BP: 'two sides to the renewables story'

Renewables were the fastest growing form of energy in 2014, but the sector's progress can be viewed as a "glass half-full' or half-empty", according to BP's chief economist.

Renewables accounted for a larger share of a smaller pie according to BP's Spencer Dale

Renewables accounted for a larger share of a smaller pie according to BP's Spencer Dale

Writing in BP’s the oil and gas giant's influential Statistical View of World Energy, released on Wednesday (10 June), Spencer Dale said there were “two sides to the renewables story”.

He wrote: “On one side, there’s the fact that the growth in renewables accounted for almost a third of the total increase in primary energy in 2014, and provided more than 40% of the increase in power generation. These are big numbers.”

“On the other side of the coin – a more ‘half-empty’ story – is that renewables energy growth in 2014 remained robust at 12%, but that’s below the 10-year average of 15.4%.

“This slowdown was driven by wind which grew at less than half of its 10-year rate, reflecting both less public policy support (in EU and US) and low wind speeds (in China). Overall, renewables only provided 3% of primary energy.

Dale attributed the unusual statistical profile to a sharp slowdown in the global consumption of energy (0.9% growth – well below the 10-year average of 2.1%). Simply put, renewables accounted for a “larger share of a smaller pie”, said Dale.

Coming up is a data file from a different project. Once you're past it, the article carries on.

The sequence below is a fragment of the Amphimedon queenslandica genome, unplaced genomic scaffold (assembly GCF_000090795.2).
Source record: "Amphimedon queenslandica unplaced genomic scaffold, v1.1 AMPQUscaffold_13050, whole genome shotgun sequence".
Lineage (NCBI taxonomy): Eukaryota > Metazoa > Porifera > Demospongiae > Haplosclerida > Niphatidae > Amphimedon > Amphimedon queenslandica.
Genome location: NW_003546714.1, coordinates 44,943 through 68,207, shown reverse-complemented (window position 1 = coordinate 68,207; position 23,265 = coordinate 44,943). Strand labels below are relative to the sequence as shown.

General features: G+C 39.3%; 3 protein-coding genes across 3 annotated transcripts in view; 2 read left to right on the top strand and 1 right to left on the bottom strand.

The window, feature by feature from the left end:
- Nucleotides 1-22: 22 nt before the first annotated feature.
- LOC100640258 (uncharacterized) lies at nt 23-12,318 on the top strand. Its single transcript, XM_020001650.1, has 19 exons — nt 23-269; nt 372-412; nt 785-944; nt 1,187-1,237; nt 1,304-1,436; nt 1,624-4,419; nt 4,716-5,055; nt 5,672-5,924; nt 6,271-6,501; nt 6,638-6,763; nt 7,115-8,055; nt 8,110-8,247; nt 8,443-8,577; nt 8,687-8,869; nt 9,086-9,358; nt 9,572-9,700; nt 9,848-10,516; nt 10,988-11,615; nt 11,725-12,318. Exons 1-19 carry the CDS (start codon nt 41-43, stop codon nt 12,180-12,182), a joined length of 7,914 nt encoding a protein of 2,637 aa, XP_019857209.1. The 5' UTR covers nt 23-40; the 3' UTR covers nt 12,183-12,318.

The increasing importance of renewables was part of a “broader shifting in some of the tectonic plates that make up the energy landscape,” according to BP chief executive Bob Dudley.

Another major trend in the past year was the 0.5% growth in global CO2 emissions from energy. This was the slowest growth rate since 1998, other than in the immediate aftermath of the financial crisis. 

The stall was attributed to industrial changes in China, where the economy grew by more than 7%, but energy consumption grew by only 2.6%. The world’s largest polluter has recently made bold commitments to reduce coal use and increase renewables generation.

“Is what we’ve seen in China the start of a new trend?” asked Spencer Dale. “Or, is it likely that this slowdown in Chinese energy demand and coal consumption is just a one-off and may be reversed? I think the jury is still out on that.”


Despite Dale’s uncertainty, the growing prominence of renewable and climate change is reflected in recent board-level decisions at BP.

The firm was one of six European oil and gas companies who wrote to the UN asking for a global price on carbon, and the company will also be more open about its impact on climate change going forward, after 98% of shareholders backed a resolution calling for greater transparency.

 Video: BP Statistical Review of World Energy 2015 - Overview

Brad Allen


| CO2 | renewables | low carbon


Energy efficiency & low-carbon
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